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Author Topic:   Tiff or taffy?
wev
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Posts: 4095
Registered: Apr 99

iconnumber posted 06-16-2006 10:01 PM     Click Here to See the Profile for wev     Edit/Delete Message   Reply w/Quote
A friend asked me over today to look through a box of odds and ends left her by an aunt -- no interest in selling, just wanting to know what was what. It was the typical melange of pretty trinkets and odd bits of flatware acquired over a lifetime, with quality running right across the spectrum. Here is one piece that I found curious. It is ostensibly a Tiffany tea caddy spoon (I suppose), but I can't decide if it's a clinker or if Tiffany was just having a bad day. The finishing work is pretty bad, but the base work is just awful.

front

back

mark

What do you think?

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Richard Kurtzman
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iconnumber posted 06-17-2006 02:43 PM     Click Here to See the Profile for Richard Kurtzman     Edit/Delete Message   Reply w/Quote
wev, It's definitely a Tiffany form, a bon bon spoon. The backs of these things usually have some incised line work. It could be a recast but without seeing it in person and holding it I can't say for sure. What is it about the base that is putting you off?

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wev
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iconnumber posted 06-17-2006 03:44 PM     Click Here to See the Profile for wev     Edit/Delete Message   Reply w/Quote
I should have added that it is 3 1/2" long, so perhaps an individual bon bon?

I expressed myself badly. By base work, I meant the forming (casting, stamping, filing, etc) of the body as opposed to the finishing of it. In this case, the shaping and cutouts are, to my eye, quite crudely done; there are visible file marks in the cutouts; the handle behind the wreath does not line up with the handle above (especially apparent from the back); the vase form at the top of the handle is not symmetrical and the decoration is, to be generous, amateurish. I have seen more conscientious work done in Intro to Jewelery classes at the local college.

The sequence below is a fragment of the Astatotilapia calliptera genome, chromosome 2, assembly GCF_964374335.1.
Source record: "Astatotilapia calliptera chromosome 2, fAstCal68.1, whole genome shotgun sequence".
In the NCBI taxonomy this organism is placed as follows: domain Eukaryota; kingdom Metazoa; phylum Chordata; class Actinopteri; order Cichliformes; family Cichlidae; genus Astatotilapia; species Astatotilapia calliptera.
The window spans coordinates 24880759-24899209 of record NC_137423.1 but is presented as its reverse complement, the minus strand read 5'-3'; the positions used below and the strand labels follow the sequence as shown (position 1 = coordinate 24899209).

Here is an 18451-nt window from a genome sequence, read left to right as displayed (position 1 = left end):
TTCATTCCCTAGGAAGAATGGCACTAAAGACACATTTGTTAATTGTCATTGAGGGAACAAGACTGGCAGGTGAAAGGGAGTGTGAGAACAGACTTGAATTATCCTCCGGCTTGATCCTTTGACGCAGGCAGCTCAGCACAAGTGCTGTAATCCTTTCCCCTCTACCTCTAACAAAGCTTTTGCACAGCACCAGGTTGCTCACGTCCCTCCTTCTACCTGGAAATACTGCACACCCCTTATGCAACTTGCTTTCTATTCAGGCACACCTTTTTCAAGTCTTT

Is the mark date-able?

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Richard Kurtzman
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iconnumber posted 06-17-2006 04:33 PM     Click Here to See the Profile for Richard Kurtzman     Edit/Delete Message   Reply w/Quote
I see nothing incorrect with the mark. This style of bon bon usually dates 1880's to 1890's. I just looked in Hood and this piece is pictured on page 284. It looks finer in detail than yours. The handles on these things are generally cast, so without seeing your piece I don't want to say for certain whether its a recast or a sloppy piece of Tiffany.
Perhaps Bill Hood can tell us if there should be work on the reverse.

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Dale

Posts: 2132
Registered: Nov 2002

iconnumber posted 06-18-2006 12:12 AM     Click Here to See the Profile for Dale     Edit/Delete Message   Reply w/Quote
From the design of the handle, my guess is that this is taken, warts and all, from a much older piece. Somehow this just looks like a souvenir spoon, with a large bowl for a long inscription. Given the size it may also be a chateline item or a jewelry pendent. Interesting, and hope someone who knows this subject will comment.

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Richard Kurtzman
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iconnumber posted 06-18-2006 07:49 AM     Click Here to See the Profile for Richard Kurtzman     Edit/Delete Message   Reply w/Quote
Dale, Please read my previous posts. This is a Bon Bon Spoon! The whole piece is a Tiffany design. Whether it is a recast or original I cannot tell from the photo.

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wev
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iconnumber posted 06-18-2006 03:10 PM     Click Here to See the Profile for wev     Edit/Delete Message   Reply w/Quote